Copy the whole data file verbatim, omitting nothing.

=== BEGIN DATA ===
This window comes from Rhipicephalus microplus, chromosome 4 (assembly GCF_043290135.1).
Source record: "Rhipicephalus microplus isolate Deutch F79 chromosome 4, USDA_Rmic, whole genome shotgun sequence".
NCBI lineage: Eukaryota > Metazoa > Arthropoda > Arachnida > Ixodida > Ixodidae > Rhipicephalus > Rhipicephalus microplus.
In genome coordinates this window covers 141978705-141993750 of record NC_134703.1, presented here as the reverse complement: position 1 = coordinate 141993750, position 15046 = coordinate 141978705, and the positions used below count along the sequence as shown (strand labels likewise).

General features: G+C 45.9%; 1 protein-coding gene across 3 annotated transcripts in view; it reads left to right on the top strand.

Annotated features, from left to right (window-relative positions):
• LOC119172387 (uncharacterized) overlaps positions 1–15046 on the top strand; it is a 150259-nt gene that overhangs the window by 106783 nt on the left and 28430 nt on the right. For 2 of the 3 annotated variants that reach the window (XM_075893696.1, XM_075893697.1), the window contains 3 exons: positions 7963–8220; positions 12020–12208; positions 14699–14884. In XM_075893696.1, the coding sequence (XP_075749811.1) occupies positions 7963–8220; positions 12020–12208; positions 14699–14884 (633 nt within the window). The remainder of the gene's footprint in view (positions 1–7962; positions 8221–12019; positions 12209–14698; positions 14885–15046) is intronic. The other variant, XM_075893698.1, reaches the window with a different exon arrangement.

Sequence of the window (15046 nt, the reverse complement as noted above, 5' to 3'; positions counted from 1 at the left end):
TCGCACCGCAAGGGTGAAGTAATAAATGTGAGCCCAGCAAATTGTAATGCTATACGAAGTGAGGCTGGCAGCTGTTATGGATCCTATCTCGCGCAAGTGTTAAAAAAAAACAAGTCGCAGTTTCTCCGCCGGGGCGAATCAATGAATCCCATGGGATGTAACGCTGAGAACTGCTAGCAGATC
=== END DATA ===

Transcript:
This window comes from Rhipicephalus microplus, chromosome 4 (assembly GCF_043290135.1).
Source record: "Rhipicephalus microplus isolate Deutch F79 chromosome 4, USDA_Rmic, whole genome shotgun sequence".
NCBI lineage: Eukaryota > Metazoa > Arthropoda > Arachnida > Ixodida > Ixodidae > Rhipicephalus > Rhipicephalus microplus.
In genome coordinates this window covers 141978705-141993750 of record NC_134703.1, presented here as the reverse complement: position 1 = coordinate 141993750, position 15046 = coordinate 141978705, and the positions used below count along the sequence as shown (strand labels likewise).

General features: G+C 45.9%; 1 protein-coding gene across 3 annotated transcripts in view; it reads left to right on the top strand.

Annotated features, from left to right (window-relative positions):
• LOC119172387 (uncharacterized) overlaps positions 1–15046 on the top strand; it is a 150259-nt gene that overhangs the window by 106783 nt on the left and 28430 nt on the right. For 2 of the 3 annotated variants that reach the window (XM_075893696.1, XM_075893697.1), the window contains 3 exons: positions 7963–8220; positions 12020–12208; positions 14699–14884. In XM_075893696.1, the coding sequence (XP_075749811.1) occupies positions 7963–8220; positions 12020–12208; positions 14699–14884 (633 nt within the window). The remainder of the gene's footprint in view (positions 1–7962; positions 8221–12019; positions 12209–14698; positions 14885–15046) is intronic. The other variant, XM_075893698.1, reaches the window with a different exon arrangement.

Sequence of the window (15046 nt, the reverse complement as noted above, 5' to 3'; positions counted from 1 at the left end):
TCGCACCGCAAGGGTGAAGTAATAAATGTGAGCCCAGCAAATTGTAATGCTATACGAAGTGAGGCTGGCAGCTGTTATGGATCCTATCTCGCGCAAGTGTTAAAAAAAAACAAGTCGCAGTTTCTCCGCCGGGGCGAATCAATGAATCCCATGGGATGTAACGCTGAGAACTGCTAGCAGATC